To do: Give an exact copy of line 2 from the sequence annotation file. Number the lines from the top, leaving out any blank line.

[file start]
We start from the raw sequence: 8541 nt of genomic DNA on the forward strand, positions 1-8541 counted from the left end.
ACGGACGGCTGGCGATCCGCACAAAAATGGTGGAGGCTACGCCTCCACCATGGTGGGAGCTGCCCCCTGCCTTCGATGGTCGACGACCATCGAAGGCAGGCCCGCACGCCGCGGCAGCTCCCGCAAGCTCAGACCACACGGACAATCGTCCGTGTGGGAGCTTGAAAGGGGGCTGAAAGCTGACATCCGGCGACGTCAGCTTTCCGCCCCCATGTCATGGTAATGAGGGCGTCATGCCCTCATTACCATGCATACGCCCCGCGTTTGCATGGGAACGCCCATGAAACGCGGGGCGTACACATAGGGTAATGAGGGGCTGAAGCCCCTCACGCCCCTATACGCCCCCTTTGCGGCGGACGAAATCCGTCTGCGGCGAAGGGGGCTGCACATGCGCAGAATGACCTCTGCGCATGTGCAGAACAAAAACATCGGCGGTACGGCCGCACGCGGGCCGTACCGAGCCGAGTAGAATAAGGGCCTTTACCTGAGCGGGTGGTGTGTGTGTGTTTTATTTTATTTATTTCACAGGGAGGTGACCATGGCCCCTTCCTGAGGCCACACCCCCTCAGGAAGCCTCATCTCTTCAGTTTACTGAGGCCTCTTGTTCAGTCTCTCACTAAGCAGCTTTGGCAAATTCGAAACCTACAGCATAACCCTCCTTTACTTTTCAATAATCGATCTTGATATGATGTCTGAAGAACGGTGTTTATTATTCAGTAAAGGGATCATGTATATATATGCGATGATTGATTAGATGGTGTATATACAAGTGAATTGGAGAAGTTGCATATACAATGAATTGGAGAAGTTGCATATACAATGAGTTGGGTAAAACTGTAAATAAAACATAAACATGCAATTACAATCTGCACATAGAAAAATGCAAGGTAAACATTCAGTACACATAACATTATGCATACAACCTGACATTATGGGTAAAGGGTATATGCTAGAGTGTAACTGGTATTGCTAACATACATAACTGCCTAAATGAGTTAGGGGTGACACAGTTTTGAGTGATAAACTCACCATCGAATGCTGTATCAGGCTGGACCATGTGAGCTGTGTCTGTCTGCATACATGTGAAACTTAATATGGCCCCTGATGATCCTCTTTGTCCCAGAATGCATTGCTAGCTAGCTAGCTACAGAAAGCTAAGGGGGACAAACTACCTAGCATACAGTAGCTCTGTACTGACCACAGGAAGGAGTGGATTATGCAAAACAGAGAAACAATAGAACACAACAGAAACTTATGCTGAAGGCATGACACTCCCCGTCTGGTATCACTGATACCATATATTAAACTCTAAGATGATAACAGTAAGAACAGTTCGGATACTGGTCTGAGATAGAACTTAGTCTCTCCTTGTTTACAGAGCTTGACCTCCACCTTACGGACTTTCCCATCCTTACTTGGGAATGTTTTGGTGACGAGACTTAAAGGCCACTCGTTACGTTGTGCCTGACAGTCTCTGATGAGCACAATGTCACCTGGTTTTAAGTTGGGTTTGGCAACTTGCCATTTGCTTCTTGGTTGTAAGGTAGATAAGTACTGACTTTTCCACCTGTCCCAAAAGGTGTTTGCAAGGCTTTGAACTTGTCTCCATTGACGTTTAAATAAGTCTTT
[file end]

ACGGACGGCTGGCGATCCGCACAAAAATGGTGGAGGCTACGCCTCCACCATGGTGGGAGCTGCCCCCTGCCTTCGATGGTCGACGACCATCGAAGGCAGGCCCGCACGCCGCGGCAGCTCCCGCAAGCTCAGACCACACGGACAATCGTCCGTGTGGGAGCTTGAAAGGGGGCTGAAAGCTGACATCCGGCGACGTCAGCTTTCCGCCCCCATGTCATGGTAATGAGGGCGTCATGCCCTCATTACCATGCATACGCCCCGCGTTTGCATGGGAACGCCCATGAAACGCGGGGCGTACACATAGGGTAATGAGGGGCTGAAGCCCCTCACGCCCCTATACGCCCCCTTTGCGGCGGACGAAATCCGTCTGCGGCGAAGGGGGCTGCACATGCGCAGAATGACCTCTGCGCATGTGCAGAACAAAAACATCGGCGGTACGGCCGCACGCGGGCCGTACCGAGCCGAGTAGAATAAGGGCCTTTACCTGAGCGGGTGGTGTGTGTGTGTTTTATTTTATTTATTTCACAGGGAGGTGACCATGGCCCCTTCCTGAGGCCACACCCCCTCAGGAAGCCTCATCTCTTCAGTTTACTGAGGCCTCTTGTTCAGTCTCTCACTAAGCAGCTTTGGCAAATTCGAAACCTACAGCATAACCCTCCTTTACTTTTCAATAATCGATCTTGATATGATGTCTGAAGAACGGTGTTTATTATTCAGTAAAGGGATCATGTATATATATGCGATGATTGATTAGATGGTGTATATACAAGTGAATTGGAGAAGTTGCATATACAATGAATTGGAGAAGTTGCATATACAATGAGTTGGGTAAAACTGTAAATAAAACATAAACATGCAATTACAATCTGCACATAGAAAAATGCAAGGTAAACATTCAGTACACATAACATTATGCATACAACCTGACATTATGGGTAAAGGGTATATGCTAGAGTGTAACTGGTATTGCTAACATACATAACTGCCTAAATGAGTTAGGGGTGACACAGTTTTGAGTGATAAACTCACCATCGAATGCTGTATCAGGCTGGACCATGTGAGCTGTGTCTGTCTGCATACATGTGAAACTTAATATGGCCCCTGATGATCCTCTTTGTCCCAGAATGCATTGCTAGCTAGCTAGCTACAGAAAGCTAAGGGGGACAAACTACCTAGCATACAGTAGCTCTGTACTGACCACAGGAAGGAGTGGATTATGCAAAACAGAGAAACAATAGAACACAACAGAAACTTATGCTGAAGGCATGACACTCCCCGTCTGGTATCACTGATACCATATATTAAACTCTAAGATGATAACAGTAAGAACAGTTCGGATACTGGTCTGAGATAGAACTTAGTCTCTCCTTGTTTACAGAGCTTGACCTCCACCTTACGGACTTTCCCATCCTTACTTGGGAATGTTTTGGTGACGAGACTTAAAGGCCACTCGTTACGTTGTGCCTGACAGTCTCTGATGAGCACAATGTCACCTGGTTTTAAGTTGGGTTTGGCAACTTGCCATTTGCTTCTTGGTTGTAAGGTAGATAAGTACTGACTTTTCCACCTGTCCCAAAAGGTGTTTGCAAGGCTTTGAACTTGTCTCCATTGACGTTTAAATAAGTCTTT